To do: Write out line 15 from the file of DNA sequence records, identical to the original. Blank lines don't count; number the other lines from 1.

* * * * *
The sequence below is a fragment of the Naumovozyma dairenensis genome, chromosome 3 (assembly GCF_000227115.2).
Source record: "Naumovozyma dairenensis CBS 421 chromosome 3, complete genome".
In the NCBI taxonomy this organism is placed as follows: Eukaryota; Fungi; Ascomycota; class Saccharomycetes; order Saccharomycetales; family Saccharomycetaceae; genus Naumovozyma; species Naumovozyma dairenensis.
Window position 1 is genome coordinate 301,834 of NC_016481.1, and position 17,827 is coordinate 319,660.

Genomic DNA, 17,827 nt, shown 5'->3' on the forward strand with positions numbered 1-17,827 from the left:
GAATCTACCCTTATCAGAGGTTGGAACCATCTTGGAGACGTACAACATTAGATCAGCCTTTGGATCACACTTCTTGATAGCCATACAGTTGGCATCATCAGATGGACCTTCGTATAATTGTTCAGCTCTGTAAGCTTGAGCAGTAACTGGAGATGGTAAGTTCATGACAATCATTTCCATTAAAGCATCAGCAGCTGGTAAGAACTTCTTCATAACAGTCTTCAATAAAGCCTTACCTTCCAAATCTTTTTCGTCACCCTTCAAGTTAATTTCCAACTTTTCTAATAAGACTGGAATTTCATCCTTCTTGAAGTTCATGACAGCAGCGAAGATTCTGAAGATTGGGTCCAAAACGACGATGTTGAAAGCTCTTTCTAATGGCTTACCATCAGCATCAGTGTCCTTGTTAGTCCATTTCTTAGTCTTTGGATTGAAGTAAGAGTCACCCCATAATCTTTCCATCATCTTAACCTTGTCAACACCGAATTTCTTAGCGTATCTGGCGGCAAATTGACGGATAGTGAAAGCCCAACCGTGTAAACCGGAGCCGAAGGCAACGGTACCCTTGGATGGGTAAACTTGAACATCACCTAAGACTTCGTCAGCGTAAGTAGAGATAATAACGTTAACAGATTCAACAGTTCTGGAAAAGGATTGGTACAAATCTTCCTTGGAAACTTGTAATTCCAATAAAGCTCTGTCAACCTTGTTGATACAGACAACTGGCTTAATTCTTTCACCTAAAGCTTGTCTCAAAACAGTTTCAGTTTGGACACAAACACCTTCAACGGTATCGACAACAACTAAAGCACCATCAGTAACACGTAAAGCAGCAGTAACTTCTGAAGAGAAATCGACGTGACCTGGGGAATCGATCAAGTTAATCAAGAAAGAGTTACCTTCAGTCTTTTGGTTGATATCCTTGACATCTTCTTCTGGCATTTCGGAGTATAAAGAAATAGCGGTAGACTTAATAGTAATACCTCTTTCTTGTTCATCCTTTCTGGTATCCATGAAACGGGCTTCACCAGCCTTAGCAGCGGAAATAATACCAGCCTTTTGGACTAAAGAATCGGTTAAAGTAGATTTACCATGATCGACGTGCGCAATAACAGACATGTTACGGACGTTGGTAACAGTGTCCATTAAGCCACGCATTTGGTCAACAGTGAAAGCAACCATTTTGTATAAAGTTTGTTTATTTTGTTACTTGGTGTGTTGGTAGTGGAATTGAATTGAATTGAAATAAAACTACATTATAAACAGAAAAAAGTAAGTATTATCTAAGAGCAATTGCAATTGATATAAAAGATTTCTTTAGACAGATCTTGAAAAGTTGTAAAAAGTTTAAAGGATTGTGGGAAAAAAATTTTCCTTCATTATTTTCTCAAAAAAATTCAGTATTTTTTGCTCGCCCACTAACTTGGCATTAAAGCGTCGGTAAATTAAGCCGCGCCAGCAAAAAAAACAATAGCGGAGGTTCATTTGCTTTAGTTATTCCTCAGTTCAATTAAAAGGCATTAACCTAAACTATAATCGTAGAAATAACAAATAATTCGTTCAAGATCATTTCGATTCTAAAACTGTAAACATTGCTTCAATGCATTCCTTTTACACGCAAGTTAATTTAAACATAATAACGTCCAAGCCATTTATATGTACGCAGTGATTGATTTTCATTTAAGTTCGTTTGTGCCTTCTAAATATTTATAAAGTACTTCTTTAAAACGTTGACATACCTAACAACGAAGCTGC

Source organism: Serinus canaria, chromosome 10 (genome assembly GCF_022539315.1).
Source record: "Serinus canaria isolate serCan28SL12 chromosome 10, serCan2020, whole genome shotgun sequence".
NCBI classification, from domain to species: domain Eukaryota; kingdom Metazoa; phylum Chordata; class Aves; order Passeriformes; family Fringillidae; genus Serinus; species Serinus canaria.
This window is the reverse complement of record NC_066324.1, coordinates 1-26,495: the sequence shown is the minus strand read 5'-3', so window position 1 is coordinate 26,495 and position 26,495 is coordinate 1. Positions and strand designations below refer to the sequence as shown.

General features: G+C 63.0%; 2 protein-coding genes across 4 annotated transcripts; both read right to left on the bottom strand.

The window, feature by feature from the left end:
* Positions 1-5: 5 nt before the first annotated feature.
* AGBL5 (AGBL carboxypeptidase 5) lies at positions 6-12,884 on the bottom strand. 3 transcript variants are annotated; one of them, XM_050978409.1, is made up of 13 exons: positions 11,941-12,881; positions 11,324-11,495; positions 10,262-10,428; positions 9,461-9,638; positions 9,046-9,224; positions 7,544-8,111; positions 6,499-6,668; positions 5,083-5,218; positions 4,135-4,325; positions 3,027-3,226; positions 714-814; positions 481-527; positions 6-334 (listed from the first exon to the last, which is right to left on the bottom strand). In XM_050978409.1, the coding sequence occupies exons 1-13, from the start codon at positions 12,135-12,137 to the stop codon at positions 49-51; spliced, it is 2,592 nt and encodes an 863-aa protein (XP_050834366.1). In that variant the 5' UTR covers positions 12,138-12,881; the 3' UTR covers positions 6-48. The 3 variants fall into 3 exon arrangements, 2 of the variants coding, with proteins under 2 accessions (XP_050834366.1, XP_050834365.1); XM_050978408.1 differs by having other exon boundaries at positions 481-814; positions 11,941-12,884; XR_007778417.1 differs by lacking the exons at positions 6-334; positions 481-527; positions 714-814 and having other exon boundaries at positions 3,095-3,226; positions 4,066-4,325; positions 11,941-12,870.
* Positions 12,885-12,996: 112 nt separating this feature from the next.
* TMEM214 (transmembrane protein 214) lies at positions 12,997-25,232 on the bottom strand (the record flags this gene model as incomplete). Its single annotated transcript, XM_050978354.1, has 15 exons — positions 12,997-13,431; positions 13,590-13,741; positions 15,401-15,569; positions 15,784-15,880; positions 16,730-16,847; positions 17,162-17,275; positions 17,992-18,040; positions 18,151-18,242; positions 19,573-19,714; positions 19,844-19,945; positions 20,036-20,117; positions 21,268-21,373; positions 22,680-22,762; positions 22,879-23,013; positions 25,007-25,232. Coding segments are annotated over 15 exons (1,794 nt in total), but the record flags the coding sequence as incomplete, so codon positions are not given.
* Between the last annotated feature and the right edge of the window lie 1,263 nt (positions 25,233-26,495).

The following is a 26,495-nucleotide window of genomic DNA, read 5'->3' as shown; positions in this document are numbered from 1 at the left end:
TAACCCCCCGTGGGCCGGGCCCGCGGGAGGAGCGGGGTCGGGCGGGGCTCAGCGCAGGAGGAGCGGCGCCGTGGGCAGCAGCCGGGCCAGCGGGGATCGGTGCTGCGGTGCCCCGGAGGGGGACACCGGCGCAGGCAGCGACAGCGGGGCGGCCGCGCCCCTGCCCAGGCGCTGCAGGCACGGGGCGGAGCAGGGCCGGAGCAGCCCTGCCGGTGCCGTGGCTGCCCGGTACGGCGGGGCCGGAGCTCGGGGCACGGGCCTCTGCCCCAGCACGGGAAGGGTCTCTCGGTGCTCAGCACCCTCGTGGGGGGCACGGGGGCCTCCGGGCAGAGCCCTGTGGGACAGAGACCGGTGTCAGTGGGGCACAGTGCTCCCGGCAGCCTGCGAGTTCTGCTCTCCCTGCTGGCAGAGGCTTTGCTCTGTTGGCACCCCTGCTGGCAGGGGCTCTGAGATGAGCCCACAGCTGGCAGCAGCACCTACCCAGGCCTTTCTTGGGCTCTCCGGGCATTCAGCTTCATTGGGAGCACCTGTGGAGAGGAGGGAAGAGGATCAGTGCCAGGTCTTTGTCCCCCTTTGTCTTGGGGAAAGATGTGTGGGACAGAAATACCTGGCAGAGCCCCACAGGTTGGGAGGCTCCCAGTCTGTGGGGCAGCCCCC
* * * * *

* Positions 12,885-12,996: 112 nt separating this feature from the next.